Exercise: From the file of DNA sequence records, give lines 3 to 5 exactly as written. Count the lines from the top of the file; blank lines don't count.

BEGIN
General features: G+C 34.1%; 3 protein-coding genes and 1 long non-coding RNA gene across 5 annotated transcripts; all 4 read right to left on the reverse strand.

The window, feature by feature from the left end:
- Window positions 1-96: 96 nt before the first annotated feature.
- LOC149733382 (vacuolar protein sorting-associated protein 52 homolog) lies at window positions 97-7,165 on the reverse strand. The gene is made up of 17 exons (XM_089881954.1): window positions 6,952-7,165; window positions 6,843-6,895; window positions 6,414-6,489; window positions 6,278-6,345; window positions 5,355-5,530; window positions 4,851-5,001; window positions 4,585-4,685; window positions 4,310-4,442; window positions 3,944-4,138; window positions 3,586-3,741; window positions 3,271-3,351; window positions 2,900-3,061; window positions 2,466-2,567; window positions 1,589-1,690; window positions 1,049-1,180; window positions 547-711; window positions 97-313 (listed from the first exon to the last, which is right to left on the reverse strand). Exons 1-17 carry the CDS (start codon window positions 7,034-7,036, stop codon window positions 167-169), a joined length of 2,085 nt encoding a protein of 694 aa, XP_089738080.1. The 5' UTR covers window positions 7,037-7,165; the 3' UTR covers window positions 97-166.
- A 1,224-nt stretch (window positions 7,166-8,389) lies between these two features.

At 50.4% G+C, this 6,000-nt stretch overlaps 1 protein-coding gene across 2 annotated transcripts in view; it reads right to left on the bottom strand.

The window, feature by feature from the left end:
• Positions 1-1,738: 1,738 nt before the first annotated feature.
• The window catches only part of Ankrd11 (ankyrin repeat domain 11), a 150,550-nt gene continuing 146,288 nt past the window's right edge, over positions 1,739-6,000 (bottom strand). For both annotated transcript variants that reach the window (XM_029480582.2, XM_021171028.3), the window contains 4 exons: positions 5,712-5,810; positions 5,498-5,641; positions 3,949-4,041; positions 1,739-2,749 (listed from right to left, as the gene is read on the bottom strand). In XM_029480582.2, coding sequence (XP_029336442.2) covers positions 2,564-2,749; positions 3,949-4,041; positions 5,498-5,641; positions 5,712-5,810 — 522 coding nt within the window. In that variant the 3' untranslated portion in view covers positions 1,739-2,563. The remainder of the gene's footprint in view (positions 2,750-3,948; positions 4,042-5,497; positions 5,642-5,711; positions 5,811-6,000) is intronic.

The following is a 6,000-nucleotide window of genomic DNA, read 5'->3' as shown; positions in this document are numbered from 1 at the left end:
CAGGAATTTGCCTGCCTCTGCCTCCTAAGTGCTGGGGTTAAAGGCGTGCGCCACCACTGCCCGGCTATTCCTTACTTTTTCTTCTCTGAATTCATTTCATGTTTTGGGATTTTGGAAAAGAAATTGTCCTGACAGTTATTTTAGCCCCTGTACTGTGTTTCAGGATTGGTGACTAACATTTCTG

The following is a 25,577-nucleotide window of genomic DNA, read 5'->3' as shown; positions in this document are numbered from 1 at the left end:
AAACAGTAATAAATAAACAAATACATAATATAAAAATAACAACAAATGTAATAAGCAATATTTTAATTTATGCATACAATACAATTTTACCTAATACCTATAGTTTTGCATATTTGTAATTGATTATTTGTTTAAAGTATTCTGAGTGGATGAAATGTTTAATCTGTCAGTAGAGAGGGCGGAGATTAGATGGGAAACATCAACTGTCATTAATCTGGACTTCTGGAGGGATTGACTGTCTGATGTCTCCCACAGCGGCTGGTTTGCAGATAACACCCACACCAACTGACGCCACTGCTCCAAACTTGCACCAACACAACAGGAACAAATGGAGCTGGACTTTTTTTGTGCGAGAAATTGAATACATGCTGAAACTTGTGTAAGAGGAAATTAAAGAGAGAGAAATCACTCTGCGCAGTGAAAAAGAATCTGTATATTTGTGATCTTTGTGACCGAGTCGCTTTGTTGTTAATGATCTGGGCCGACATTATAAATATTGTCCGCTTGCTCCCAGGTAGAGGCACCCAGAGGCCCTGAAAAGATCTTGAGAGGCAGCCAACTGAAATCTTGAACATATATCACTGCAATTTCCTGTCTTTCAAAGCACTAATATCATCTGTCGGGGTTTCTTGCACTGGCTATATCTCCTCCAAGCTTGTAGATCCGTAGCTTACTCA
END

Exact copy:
- Window positions 1-96: 96 nt before the first annotated feature.
- LOC149733382 (vacuolar protein sorting-associated protein 52 homolog) lies at window positions 97-7,165 on the reverse strand. The gene is made up of 17 exons (XM_089881954.1): window positions 6,952-7,165; window positions 6,843-6,895; window positions 6,414-6,489; window positions 6,278-6,345; window positions 5,355-5,530; window positions 4,851-5,001; window positions 4,585-4,685; window positions 4,310-4,442; window positions 3,944-4,138; window positions 3,586-3,741; window positions 3,271-3,351; window positions 2,900-3,061; window positions 2,466-2,567; window positions 1,589-1,690; window positions 1,049-1,180; window positions 547-711; window positions 97-313 (listed from the first exon to the last, which is right to left on the reverse strand). Exons 1-17 carry the CDS (start codon window positions 7,034-7,036, stop codon window positions 167-169), a joined length of 2,085 nt encoding a protein of 694 aa, XP_089738080.1. The 5' UTR covers window positions 7,037-7,165; the 3' UTR covers window positions 97-166.
- A 1,224-nt stretch (window positions 7,166-8,389) lies between these two features.